BB Riverboats began with a deceptive motto and a fleet of zero. In 1977, Ben Bernstein opened a restaurant in a converted steamboat, whose motto was ?The Romance of Riverboat Dining.? Intended as tongue-in-cheek, the motto instead confused customers, who arrived hoping for a scenic cruise down the Ohio River. To placate his clientele, Ben Bernstein went into business with riverboat industry veteran Betty Blake, and BB Riverboats?named for their shared initials?was born.
Now run by Bernstein?s son, BB Riverboats has increased its fleet to three vessels, including the Belle of Cincinnati, a riverboat outfitted with Victorian details and two climate-controlled decks. On daily cruises down the Ohio, historical narration compliments the scenery, while passengers play swashbuckling games and learn to read treasure maps on family-friendly pirate cruises. On the company?s dining cruises, visitors drink in the scenery while noshing on a Hawaiian buffet spread or sampling award-winning wines from StoneBrook Winery. Additionally, holiday cruises honor occasions from Valentine?s Day to Thanksgiving.
The Bard's Town blends two households, both alike in dignity, yet separate all the same. A theatre on one side, and a restaurant on the other, The Bard's Town is not a dinner theatre, as dishes never find their way into the staging space. Contrary to what the name might suggest, The Bard?s Town Theatre chooses to pay homage to Shakespeare not by performing his plays, but by following in his footsteps and creating new work. This mission has resulted in the performance of several world premiers, short plays, and the Obie-award winning A Bright New Boise.
In the self-contained restaurant, a raucous menu full of hearty dishes and Shakespearean puns abounds. Prologues (appetizers) include dishes such as Titus Nacho-nicus, while main course dishes include The Mushroom of Venice burger with Swiss cheese and mushrooms, and The Steakspeare?an 8-ounce Shell Island steak coated in original rub. Epilogues (desserts) include homemade gooey butter cake and key lime pie.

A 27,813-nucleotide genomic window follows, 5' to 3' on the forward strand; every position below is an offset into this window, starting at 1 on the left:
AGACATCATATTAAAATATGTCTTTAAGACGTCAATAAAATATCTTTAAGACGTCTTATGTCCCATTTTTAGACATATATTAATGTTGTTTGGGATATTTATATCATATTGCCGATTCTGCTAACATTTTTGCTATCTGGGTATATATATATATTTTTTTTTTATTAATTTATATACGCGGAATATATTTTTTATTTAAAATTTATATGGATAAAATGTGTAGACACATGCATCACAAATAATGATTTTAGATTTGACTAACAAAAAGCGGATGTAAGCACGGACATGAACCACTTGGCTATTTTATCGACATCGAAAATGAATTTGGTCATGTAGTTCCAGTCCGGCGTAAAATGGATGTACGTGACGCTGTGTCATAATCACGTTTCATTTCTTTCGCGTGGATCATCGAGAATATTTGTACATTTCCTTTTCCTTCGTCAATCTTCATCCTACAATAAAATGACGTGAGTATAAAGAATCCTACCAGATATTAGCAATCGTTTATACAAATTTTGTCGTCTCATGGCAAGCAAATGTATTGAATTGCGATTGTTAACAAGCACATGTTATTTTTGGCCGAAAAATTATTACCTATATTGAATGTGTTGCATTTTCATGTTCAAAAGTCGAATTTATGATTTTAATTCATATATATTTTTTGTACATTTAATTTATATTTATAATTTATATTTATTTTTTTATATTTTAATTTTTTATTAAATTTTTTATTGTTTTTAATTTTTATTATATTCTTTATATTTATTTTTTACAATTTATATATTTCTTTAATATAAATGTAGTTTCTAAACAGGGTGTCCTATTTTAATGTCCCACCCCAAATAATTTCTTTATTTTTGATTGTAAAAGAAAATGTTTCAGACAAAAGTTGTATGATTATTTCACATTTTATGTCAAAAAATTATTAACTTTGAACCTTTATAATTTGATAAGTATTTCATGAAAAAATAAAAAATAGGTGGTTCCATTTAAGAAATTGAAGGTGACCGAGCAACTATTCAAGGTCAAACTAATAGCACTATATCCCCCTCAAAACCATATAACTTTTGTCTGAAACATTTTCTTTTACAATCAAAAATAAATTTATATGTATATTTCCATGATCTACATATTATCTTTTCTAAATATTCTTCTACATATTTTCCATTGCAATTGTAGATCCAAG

Baseball in Louisville dates back to 1876 when the Louisville Grays began playing as part of the National League. Soon after the turn of the 20th century, minor league baseball arrived in Derby City and for 70 years, the Louisville Colonels commanded it. Their departure in 1972, however, led to a period of inactivity, as well as a period of unemployed umpires roaming the city shouting "SAFE!" at landing birds. Ten years later, baseball returned with the arrival of the Louisville Redbirds, who eventually became the RiverBats in 1998, and simply the Bats in 2002. Over the years this franchise has spent time as the affiliate of three big league teams: the St. Louis Cardinals, the Milwaukee Brewers, and its current affiliate, the Cincinnati Reds.
The Vernon Club, nestled in a historic building dating back to 1886, rolls out eight gleaming lanes with automatic scoring, a new Internet jukebox, and tasty comestibles for fueling competitive appetites. Players don borrowed footwear and the letterman jackets of league-player ghosts before hurling three-holed spheres toward pins poising themselves for the welcomed whack of a spare or strike. Bowlers can rest their pin-striking biceps of fury with a gooey 12-inch pizza or maintain concentration while grasping a bratwurst in non-bowling hands. On select nights, rock bands set up shop beside the lanes and churn out foot-tapping ditties until 1 a.m. or 2 a.m.
At Derby City Espresso, the espresso drinks are derived from either a single or double shot of its espresso, which is made from its La Marzocco Linea espresso machine. A Cubano, which is just a sweetened version of espresso, runs $2 for a single and $3 for a double. DCE’s beer menu appeals to the senses of a beer lover's suds-soaked dreams, with premium craft beers that fall within the affordable price range of ($4–$8). An expansive menu of more than 50 loose-leaf teas completes the selection.
Maker's Mark Bourbon House serves upscale cuisine and, of course, a long list of Kentucky-distilled bourbons. From the classy comfort of the wood-topped bar, warm your whistle with a flight of low-rye bourbons (Jim Beam, Knob Creek, and Woodford Reserve, $11), high-rye bourbons (Bulleit, Four Roses Small Batch, and Fighting Cock, $12), single-barrel bourbons (Blanton’s, Eagle Rare, and Elijah Craig 18 year, $12), or a rich palate of millionaire's row bourbons (A.H. Hirsch 16 year, Jefferson’s Presidential Reserve 17 year, and Vintage Bourbon 23 year, $25). There are more than 60 creamy, smooth, oaky, toasted, and roasted flavors from which to choose.